Hypothyroidism (low thyroid production) is more common than CD in dogs.  It results mostly from the immune system of the dog building up antibodies against the thyroid tissue and rejecting it.  Since the thyroid hormone is the hormone that regulates all the metabolism of the body, hypothyroidism can cause any sign or symptom in the book!  Probably 50% will affect the skin and causes truncal hair loss and hyperpigmentation.  Once diagnosed it is easily treated by daily replacement of thyroid hormone. Upon treatment the hair will re grow and the black pigment will resolve.  Again, treatment is a lifetime commitment for dog and owner.

Hyperestrogenism (excess female hormone production) is less common now due to the increased importance put on spaying and neutering dogs.  In female dogs it is caused by cystic ovarian follicles with a concurrent increase in estrogen production.  In male dogs it is seen in testicular tumors of the (Sertoli Cells), estrogen production cells of the testicles.  In both male and female dogs, the result in a bilaterally symmetrical hair loss with hyperpigmentation of the skin.  Treatment is by spaying or neutering.  Hair regrown and depigmentation follow.

Allergic skin disorders also cause a symmetrical hair loss and hyperpigmentation.  The most common and severe allergic skin disease is Atopic Dermatitis.  Atopic Dermatitis results from the genetic predisposition of dogs to develop allergies to all kinds of pollens, grasses, trees, household dust, dust mites etc and then their subsequent exposure.  These are called allergens as they have the specific ability to stimulate allergy cells to secrete products that cause intense itching, chewing, gnawing, licking, etc., in animals that are genetically prone to allergies.  In many cases this can also include certain foods and very often the saliva of flea bites. Below is a list of products and procedures that assist greatly in reducing the allergen exposure to your pets.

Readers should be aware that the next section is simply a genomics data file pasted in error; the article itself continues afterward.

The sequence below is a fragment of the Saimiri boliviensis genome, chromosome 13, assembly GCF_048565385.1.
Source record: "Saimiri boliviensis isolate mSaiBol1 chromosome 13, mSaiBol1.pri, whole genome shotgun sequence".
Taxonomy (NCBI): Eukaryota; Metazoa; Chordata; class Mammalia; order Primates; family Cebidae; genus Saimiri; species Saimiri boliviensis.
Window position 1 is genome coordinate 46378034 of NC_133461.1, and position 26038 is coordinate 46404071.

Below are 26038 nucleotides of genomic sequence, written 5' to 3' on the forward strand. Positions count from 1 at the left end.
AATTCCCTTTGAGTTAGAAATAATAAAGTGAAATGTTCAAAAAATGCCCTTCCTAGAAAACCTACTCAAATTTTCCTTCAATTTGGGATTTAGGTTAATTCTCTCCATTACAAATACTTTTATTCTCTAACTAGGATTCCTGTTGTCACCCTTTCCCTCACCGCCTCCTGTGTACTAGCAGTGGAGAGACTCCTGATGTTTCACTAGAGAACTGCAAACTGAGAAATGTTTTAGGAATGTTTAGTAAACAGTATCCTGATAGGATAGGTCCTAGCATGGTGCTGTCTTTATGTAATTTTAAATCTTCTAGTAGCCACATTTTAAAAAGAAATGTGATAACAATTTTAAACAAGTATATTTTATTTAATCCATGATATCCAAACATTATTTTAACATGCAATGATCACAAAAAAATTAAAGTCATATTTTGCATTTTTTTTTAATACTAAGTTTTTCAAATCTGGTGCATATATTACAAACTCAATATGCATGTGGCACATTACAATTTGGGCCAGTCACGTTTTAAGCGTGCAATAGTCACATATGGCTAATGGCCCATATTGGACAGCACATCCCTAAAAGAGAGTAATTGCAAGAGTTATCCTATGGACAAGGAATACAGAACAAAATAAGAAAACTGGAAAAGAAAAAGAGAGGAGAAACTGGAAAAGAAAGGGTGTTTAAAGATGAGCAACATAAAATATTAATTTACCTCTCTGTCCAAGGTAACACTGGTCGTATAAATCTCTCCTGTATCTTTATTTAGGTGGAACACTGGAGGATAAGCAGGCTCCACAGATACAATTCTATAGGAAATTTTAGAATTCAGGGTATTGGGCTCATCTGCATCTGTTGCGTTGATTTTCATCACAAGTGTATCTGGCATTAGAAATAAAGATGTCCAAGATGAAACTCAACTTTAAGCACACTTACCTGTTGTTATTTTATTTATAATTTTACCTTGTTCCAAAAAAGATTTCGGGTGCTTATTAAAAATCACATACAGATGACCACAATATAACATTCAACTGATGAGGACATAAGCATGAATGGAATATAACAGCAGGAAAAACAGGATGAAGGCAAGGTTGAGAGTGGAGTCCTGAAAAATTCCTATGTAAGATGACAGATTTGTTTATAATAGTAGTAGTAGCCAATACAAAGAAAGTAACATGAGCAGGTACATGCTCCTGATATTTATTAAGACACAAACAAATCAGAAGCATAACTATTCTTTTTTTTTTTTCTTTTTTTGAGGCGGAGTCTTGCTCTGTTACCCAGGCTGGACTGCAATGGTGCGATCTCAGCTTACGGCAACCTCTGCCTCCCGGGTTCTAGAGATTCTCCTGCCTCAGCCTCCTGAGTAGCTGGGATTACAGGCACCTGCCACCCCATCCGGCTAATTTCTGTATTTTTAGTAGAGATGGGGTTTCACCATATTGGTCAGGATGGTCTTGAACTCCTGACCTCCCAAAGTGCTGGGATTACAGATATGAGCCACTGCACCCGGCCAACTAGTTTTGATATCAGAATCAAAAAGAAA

Top 10 Ways to Reduce Allergy Risk for Your Pets

1.  Absolute Flea Control. Eliminate them from their skin, beds, carpets, car seats.

2.  A HEPA filter for pets in the house.  The HEPA filter can remove a remarkable amount of circulating allergens within the household.

3.  Bedding should be cotton or other hypoallergenic material and certainly not of wool or feather composition.  The bedding should be washed weekly.  If the pet sleeps in bed with the owners, a plastic mattress  cover should be placed over the mattress and wiped down weekly to reduce the house dust mites.

4.  The hair on the paws should be clipped short and the feet wiped down with a wet house cloth when the pet comes in from outdoors.  Even better would be protective shoes to prevent the allergens access to the skin.  Absorption of the allergens through the skin of the feet is a major entry way of allergens into the body.

5. Frequent vacuuming of floors.

6. Weekly bathing with a soothing hypoallergenic shampoo in cool water followed by complete rinsing off of the shampoo and blotting the haircoat dry with a cotton towel.